Speed Limiting File Downloads

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Creating a download script

It is common to have downloads on your website, and sometimes you want to moderate your downloads by speed, or possibly hide the directory that the download is coming from, protecting all your other files. This is very possible and very simple to solve in PHP. All you need is the header() function and some files function.

The header() function


The header() function is a predefined function in PHP which allows us to send raw HTTP headers to the browser. HTTP headers are what controls almost everything the browser will do when it receives information from your website. The general format of header() is:

void header ( string string [, bool replace [, int http_response_code]])


This indicates to us that the string called string is required and the other parameters are not. The string parameter is the actual raw header that you are going to send to the browser and this is the most important parameter. We won't deal with the other ones, however, replace will cause this new header to overwrite any similar headers, and http_response_code will force the response code to a certain value, i.e. 404 for error pages.

An important feature in the use of header() is that it must come before any text has been outputted to the screen. Hence, this is not valid:

Invalid Header
<html>
<body>
404  Not Found<br>
The page you requested, could not be found.
<?php
header
('HTTP/1.0 404 Not Found');
?>
</body>
</html>


This will definitely cause an error in your script if you tried to run it. Instead, we must do something like the following:

Valid Header
<?php
header
('HTTP/1.0 404 Not Found');
?>
<html>
<body>
404  Not Found<br>
The page you requested, could not be found.
</body>
</html>


This example script, would output the 404 error code to indicate a page not found.


The download script


What we are now going to do, is create a PHP file, which first will output the correct HTTP headers to indicate to the browser that we are doing a download. Then we are going to open the file that you want to be available to download, and we are going to send it to the output.

Whilst we are sending it to the output, we are going to moderate how much gets sent each time, therefore limiting the download speed. This is particularly useful if you have a high bandwidth site, and you must limit the speed of downloads to give a fair usage.

So, first we define our file location, name and speed parameters:

<?php

$fileName 
'myFiles.zip';
$fileLocation '/home/domain.com/httpdocs/hiddenDownloads/';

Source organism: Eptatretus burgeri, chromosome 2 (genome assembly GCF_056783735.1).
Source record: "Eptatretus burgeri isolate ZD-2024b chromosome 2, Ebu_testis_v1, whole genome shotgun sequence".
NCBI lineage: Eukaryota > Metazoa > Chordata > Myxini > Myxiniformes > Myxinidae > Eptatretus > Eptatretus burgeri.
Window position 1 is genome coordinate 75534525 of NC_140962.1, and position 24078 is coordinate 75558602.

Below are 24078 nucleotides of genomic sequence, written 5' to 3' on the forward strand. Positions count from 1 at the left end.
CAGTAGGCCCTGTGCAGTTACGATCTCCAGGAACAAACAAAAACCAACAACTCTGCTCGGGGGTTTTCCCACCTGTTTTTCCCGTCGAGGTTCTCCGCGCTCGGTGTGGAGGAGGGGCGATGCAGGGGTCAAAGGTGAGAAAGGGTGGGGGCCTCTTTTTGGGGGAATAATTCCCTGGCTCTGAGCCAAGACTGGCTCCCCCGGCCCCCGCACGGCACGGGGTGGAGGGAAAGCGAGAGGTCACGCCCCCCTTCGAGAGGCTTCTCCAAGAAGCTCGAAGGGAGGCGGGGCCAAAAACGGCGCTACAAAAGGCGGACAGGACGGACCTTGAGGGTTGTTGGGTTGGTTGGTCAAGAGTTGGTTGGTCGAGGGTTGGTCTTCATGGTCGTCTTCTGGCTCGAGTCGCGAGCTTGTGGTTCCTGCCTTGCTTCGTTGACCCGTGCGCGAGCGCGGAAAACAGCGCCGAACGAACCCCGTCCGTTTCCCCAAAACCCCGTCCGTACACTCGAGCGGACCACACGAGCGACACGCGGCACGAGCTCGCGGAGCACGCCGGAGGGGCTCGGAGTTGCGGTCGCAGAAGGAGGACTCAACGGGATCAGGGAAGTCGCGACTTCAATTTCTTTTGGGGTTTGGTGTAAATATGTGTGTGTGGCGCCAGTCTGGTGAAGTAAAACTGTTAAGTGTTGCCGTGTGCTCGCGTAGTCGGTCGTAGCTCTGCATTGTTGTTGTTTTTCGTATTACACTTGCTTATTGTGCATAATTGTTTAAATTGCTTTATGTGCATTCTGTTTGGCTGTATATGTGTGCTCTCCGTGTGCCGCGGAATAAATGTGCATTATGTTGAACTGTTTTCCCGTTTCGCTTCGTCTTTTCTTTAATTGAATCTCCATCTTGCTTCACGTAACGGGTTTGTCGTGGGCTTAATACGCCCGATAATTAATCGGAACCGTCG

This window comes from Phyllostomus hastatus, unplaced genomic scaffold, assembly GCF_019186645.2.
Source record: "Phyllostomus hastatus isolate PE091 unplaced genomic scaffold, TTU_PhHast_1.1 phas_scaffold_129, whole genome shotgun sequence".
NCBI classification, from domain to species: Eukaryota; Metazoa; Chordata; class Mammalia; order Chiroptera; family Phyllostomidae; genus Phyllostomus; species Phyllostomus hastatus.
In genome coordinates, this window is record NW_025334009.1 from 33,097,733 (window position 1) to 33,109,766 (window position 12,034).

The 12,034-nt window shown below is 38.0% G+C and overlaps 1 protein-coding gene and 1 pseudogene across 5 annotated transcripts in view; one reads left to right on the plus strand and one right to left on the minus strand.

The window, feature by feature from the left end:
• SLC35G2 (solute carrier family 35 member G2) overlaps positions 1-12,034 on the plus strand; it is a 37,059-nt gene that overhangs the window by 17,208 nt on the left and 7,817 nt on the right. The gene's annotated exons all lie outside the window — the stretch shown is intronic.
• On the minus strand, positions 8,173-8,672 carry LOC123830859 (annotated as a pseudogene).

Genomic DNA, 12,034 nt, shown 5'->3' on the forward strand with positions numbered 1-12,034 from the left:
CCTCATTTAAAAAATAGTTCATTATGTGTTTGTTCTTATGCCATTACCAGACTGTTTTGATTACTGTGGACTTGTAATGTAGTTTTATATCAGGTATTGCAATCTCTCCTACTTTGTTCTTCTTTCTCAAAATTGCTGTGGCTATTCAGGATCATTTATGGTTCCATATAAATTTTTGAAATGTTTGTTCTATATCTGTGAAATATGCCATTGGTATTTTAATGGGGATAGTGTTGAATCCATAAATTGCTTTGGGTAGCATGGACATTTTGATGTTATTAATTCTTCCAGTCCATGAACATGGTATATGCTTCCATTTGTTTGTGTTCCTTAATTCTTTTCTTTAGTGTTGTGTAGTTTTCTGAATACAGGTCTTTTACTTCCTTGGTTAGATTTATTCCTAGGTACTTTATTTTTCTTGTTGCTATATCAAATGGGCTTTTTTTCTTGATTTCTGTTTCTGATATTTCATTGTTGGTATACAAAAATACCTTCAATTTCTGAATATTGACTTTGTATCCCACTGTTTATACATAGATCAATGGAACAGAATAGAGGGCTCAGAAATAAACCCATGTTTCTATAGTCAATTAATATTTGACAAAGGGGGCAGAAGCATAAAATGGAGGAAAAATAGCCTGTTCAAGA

/* In kB/s */
$speed 10;
?>


Nothing too special about the above script, except that we are limiting our download speed to 10 kB/s. That is 10 * 1024 bytes or 10 * 1024 * 8 bits. We then send our special headers:

Download Headers
<?php
header
("Cache-control: private");
header('Content-Description: File Transfer'); 
header('Content-Type: application/force-download'); 
header('Content-Length: ' filesize($fileLocation $fileName)); 
header('Content-Disposition: attachment; filename=' $fileName);
?>


The header Cache-control tells the browser not to look for the file in cache that we are sending to be downloaded. Content-Description is just a text description of what we are doing. We could set this value to anything we wanted. Content-Type is set to application/force-download, this tells the browser that we are sending a file, which must be downloaded, it cannot be displayed in the browser. This prevents images such as .gif and .jpg from being displayed in the browser, but being forced to download them. Finally, the last two headers just specify the size of the download and the name of the download.

Next up, we read the file, and send it to the output:

Read the file
<?php
if (!$file fopen($fileLocation $fileName'r')) {
    exit;
}

while (!
feof($file)) {
    echo 
fread($file$speed 1024 8);
    
flush();
    
sleep(1);
}

@
fclose($file);
?>


That shouldn't be too complicated to understand. First the file is opened in read-only mode, and if that fails, we exit the script to try and prevent any download from beginning. We then run a while loop until the end of the file (eof) is found. Inside this while-loop, we read in a block of data using fread(). This takes the file handle we are accessing and the amount of data to read in bits. Hence, we must multiply our speed by 1024 * 8 to get it into bits.

Next comes the two important steps into speed limiting. First we use flush() which will send all the contents of the buffer to the webpage immediately. Usually, the whole page is parsed, and then the contents are sent, but using flush() we can send the contents as soon as they are ready. Next we use sleep(1) which completely pauses the execution of the script for 1 second each loop. This is what produces are download speed per second.

Finally, we just close the file and we're done. In a normal situation, we would gather the file name and location from a database so that this can become a generic file downloader, however, that is out of the scope of this article.

Full Code
<?php

$fileName 
'myFiles.zip';
$fileLocation '/home/domain.com/httpdocs/hiddenDownloads/';

/* In kB/s */
$speed 10;

header("Cache-control: private");
header('Content-Description: File Transfer'); 
header('Content-Type: application/force-download'); 
header('Content-Length: ' filesize($fileLocation $fileName)); 
header('Content-Disposition: attachment; filename=' $fileName);

if (!
$file fopen($fileLocation $fileName'r')) {
    exit;
}

while (!
feof($file)) {
    echo 
fread($file$speed 1024 8);
    
flush();
    
sleep(1);
}

@
fclose($file);
?>


NOTE: If you find your script is timing out, add set_time_limit(0); to the top of your code to let the script run indefinitely.
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